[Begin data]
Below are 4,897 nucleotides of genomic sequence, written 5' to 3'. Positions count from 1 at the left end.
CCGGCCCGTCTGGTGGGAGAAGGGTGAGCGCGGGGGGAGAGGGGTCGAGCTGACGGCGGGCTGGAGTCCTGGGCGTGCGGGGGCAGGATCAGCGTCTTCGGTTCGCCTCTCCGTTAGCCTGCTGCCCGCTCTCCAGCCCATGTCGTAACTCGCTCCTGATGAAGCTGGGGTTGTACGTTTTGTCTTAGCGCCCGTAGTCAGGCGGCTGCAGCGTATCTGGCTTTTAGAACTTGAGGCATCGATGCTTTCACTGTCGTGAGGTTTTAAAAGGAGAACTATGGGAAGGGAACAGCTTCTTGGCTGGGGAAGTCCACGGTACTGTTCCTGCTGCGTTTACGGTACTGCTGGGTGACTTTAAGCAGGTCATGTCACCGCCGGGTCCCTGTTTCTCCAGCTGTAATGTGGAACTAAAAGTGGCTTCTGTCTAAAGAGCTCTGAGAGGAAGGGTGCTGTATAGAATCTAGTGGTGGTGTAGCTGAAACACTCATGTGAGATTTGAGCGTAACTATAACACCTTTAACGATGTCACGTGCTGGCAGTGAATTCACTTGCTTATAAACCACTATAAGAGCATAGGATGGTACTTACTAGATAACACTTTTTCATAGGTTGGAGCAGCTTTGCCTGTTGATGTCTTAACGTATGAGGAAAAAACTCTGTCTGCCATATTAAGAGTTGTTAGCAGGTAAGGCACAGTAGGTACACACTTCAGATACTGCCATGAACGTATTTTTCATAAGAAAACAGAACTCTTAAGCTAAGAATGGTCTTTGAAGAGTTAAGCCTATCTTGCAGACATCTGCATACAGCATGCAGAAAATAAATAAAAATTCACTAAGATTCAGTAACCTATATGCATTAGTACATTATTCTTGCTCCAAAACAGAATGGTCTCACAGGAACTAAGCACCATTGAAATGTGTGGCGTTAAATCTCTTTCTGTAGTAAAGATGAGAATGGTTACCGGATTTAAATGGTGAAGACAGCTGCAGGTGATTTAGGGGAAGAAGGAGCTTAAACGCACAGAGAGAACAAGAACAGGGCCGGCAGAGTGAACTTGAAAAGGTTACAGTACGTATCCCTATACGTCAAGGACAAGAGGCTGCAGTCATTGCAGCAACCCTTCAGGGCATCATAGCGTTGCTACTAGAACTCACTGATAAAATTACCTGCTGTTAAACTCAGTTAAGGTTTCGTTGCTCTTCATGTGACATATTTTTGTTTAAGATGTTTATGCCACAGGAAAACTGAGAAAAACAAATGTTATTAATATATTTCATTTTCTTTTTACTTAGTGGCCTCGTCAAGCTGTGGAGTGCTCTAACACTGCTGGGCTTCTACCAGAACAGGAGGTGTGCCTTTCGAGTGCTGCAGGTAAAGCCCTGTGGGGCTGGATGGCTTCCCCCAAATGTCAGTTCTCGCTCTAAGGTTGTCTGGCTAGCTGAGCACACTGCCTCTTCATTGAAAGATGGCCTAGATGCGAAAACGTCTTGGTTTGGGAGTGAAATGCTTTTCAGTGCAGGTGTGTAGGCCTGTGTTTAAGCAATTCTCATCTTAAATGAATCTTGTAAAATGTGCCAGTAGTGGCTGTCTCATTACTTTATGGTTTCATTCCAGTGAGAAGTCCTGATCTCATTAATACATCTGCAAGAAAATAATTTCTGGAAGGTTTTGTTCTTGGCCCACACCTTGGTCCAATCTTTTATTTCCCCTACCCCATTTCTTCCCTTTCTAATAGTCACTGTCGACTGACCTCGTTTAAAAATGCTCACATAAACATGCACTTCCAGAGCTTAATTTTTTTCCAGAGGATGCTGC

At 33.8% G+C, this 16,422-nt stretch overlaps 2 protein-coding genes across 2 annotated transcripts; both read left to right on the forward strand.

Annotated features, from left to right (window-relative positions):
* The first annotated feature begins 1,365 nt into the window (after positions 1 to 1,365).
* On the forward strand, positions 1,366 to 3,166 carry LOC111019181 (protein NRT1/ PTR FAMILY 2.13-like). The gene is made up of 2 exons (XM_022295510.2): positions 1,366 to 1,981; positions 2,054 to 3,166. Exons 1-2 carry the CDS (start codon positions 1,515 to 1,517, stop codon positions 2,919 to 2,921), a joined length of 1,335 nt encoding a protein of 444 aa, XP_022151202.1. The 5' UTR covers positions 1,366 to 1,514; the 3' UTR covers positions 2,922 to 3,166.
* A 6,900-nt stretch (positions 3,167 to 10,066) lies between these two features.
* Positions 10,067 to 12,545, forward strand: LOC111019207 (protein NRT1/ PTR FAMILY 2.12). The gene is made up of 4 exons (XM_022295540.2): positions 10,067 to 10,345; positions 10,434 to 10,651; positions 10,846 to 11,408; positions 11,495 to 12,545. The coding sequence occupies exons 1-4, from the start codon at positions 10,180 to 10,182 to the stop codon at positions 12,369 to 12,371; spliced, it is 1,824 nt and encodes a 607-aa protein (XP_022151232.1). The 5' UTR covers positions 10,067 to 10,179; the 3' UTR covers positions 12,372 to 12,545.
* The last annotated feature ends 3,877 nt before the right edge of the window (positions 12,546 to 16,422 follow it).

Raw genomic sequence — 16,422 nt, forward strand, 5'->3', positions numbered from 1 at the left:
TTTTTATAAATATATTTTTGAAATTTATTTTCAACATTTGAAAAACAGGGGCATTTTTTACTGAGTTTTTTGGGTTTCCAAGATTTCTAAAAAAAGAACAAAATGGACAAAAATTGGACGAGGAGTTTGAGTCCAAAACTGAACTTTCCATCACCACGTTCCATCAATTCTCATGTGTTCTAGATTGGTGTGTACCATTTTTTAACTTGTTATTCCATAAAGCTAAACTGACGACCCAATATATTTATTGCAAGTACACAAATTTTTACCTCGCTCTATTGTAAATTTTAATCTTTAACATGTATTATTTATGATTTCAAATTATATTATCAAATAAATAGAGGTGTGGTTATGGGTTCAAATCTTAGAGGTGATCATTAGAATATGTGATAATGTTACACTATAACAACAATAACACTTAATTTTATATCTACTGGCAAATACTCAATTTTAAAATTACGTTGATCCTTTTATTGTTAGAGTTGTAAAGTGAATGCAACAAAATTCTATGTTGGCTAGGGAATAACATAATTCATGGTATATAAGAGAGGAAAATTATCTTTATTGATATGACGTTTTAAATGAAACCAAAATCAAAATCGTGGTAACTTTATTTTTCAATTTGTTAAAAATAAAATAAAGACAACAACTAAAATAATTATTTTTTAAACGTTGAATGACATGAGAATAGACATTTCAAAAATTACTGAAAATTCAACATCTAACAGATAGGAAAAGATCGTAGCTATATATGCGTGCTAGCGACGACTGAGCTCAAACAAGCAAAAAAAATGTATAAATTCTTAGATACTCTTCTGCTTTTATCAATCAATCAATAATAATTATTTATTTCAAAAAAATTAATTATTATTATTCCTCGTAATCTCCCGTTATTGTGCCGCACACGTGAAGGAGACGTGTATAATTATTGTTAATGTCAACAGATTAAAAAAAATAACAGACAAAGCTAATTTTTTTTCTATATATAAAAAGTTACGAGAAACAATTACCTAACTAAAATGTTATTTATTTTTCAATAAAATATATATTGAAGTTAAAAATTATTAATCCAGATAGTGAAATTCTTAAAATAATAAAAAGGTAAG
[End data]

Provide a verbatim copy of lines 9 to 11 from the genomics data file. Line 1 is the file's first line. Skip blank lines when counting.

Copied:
* The last annotated feature ends 3,877 nt before the right edge of the window (positions 12,546 to 16,422 follow it).

Raw genomic sequence — 16,422 nt, forward strand, 5'->3', positions numbered from 1 at the left:
TTTTTATAAATATATTTTTGAAATTTATTTTCAACATTTGAAAAACAGGGGCATTTTTTACTGAGTTTTTTGGGTTTCCAAGATTTCTAAAAAAAGAACAAAATGGACAAAAATTGGACGAGGAGTTTGAGTCCAAAACTGAACTTTCCATCACCACGTTCCATCAATTCTCATGTGTTCTAGATTGGTGTGTACCATTTTTTAACTTGTTATTCCATAAAGCTAAACTGACGACCCAATATATTTATTGCAAGTACACAAATTTTTACCTCGCTCTATTGTAAATTTTAATCTTTAACATGTATTATTTATGATTTCAAATTATATTATCAAATAAATAGAGGTGTGGTTATGGGTTCAAATCTTAGAGGTGATCATTAGAATATGTGATAATGTTACACTATAACAACAATAACACTTAATTTTATATCTACTGGCAAATACTCAATTTTAAAATTACGTTGATCCTTTTATTGTTAGAGTTGTAAAGTGAATGCAACAAAATTCTATGTTGGCTAGGGAATAACATAATTCATGGTATATAAGAGAGGAAAATTATCTTTATTGATATGACGTTTTAAATGAAACCAAAATCAAAATCGTGGTAACTTTATTTTTCAATTTGTTAAAAATAAAATAAAGACAACAACTAAAATAATTATTTTTTAAACGTTGAATGACATGAGAATAGACATTTCAAAAATTACTGAAAATTCAACATCTAACAGATAGGAAAAGATCGTAGCTATATATGCGTGCTAGCGACGACTGAGCTCAAACAAGCAAAAAAAATGTATAAATTCTTAGATACTCTTCTGCTTTTATCAATCAATCAATAATAATTATTTATTTCAAAAAAATTAATTATTATTATTCCTCGTAATCTCCCGTTATTGTGCCGCACACGTGAAGGAGACGTGTATAATTATTGTTAATGTCAACAGATTAAAAAAAATAACAGACAAAGCTAATTTTTTTTCTATATATAAAAAGTTACGAGAAACAATTACCTAACTAAAATGTTATTTATTTTTCAATAAAATATATATTGAAGTTAAAAATTATTAATCCAGATAGTGAAATTCTTAAAATAATAAAAAGGTAAG